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With the end of Dry January in sight, the Royal Society for Public Health (RSPH) is calling for a change in the way alcoholic drinks are labelled in the UK to address what it calls an ‘alcohol health awareness vacuum’. Action is needed to raise public understanding of the effects of alcohol on health, says the organisation. Research has shown that less than one in six people (16%) are aware of the Government’s low-risk alcohol guidelines, only one in 10 understand the link between alcohol and cancer, and 80% are unable to correctly estimate the calories in a glass of wine.

In its report Labelling the Point, the RSPH wants it to be mandatory on labels to have a drink-drive warning and to include the government’s guideline to drink no more than 14 units a week. Traffic light colour coding – similar to that used on many food items in the UK – could be one method to increase understanding of the health risks. The link between drinking alcohol and cancer could also be highlighted on labels, in the same way as cigarette packaging was forced to do. Feedback on tobacco labelling strongly suggests that explicit health warning labels, particularly pictorial labels, can be effective not only in raising awareness but also in influencing behaviour change, says the RSPH.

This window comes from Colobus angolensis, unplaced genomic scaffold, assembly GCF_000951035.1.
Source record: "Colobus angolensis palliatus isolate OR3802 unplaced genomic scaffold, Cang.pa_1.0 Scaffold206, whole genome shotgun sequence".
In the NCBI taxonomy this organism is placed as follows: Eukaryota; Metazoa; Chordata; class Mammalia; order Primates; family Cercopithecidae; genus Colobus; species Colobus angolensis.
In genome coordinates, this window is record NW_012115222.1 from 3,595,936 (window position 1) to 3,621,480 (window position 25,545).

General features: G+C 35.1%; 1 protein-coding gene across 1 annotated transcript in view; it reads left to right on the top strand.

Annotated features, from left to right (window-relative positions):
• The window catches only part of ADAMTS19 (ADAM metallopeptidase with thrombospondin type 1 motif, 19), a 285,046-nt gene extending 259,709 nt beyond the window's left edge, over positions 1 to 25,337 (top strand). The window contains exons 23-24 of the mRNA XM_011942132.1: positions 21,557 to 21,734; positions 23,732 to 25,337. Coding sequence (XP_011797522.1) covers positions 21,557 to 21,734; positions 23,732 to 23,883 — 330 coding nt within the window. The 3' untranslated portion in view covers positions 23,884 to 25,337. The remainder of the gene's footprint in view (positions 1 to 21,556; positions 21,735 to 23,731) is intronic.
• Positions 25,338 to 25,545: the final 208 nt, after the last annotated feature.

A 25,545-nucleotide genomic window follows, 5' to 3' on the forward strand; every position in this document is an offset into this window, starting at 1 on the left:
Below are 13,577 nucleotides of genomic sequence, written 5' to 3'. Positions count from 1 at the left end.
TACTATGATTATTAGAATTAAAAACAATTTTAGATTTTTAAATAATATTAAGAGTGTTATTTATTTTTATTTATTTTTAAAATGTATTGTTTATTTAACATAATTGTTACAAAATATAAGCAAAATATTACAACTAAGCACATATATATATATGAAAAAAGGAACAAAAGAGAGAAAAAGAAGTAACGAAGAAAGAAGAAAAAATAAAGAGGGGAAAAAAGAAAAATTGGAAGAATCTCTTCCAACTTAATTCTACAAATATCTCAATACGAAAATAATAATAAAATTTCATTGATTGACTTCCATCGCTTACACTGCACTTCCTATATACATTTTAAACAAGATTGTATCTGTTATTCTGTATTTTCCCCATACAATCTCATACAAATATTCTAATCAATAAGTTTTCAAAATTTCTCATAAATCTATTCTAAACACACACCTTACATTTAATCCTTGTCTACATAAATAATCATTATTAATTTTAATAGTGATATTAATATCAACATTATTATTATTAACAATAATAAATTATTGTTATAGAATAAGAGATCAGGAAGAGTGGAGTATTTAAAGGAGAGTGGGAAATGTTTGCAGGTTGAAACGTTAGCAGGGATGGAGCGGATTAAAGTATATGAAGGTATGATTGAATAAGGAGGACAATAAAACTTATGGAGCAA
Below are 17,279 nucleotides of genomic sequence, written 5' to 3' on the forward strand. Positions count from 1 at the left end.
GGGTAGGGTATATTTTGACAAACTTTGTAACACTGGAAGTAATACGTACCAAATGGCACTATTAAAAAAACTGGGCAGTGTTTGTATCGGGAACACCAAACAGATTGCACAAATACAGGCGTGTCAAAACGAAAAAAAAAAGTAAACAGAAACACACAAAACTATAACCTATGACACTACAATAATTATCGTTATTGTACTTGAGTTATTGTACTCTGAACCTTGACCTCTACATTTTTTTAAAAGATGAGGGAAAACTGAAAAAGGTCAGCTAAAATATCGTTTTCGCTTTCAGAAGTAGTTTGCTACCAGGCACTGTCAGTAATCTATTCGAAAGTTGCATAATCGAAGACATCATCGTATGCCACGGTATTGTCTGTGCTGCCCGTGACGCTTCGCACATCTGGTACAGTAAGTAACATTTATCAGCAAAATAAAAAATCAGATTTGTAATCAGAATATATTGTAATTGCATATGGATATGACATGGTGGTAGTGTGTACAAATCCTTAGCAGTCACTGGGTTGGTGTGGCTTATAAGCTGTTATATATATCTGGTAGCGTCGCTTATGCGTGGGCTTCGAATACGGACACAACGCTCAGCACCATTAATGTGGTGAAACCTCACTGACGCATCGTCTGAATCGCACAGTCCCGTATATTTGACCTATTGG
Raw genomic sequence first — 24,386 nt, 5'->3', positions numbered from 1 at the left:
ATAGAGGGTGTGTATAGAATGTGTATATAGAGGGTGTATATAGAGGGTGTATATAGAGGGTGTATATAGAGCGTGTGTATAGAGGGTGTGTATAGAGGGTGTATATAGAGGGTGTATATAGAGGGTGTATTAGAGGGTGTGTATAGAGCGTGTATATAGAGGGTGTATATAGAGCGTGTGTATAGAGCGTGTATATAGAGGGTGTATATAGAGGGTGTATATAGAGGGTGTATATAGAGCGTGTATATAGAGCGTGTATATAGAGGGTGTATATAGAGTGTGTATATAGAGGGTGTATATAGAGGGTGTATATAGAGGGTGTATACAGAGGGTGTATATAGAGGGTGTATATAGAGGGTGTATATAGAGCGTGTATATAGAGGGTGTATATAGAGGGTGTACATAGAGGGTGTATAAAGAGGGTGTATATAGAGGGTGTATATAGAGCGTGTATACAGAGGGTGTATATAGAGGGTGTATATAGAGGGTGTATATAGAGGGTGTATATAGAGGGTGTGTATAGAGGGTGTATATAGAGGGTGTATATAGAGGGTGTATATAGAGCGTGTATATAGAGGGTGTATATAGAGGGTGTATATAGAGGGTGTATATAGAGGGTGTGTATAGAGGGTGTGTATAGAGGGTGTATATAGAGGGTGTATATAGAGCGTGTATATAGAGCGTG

“Consumer health information and warnings are now mandatory and readily available on most products from tobacco to food and soft drinks, but alcohol continues to lag behind. If we are to raise awareness and reduce alcohol harm, this must change”, said Shirley Cramer CBE, Chief Executive of RSPH.

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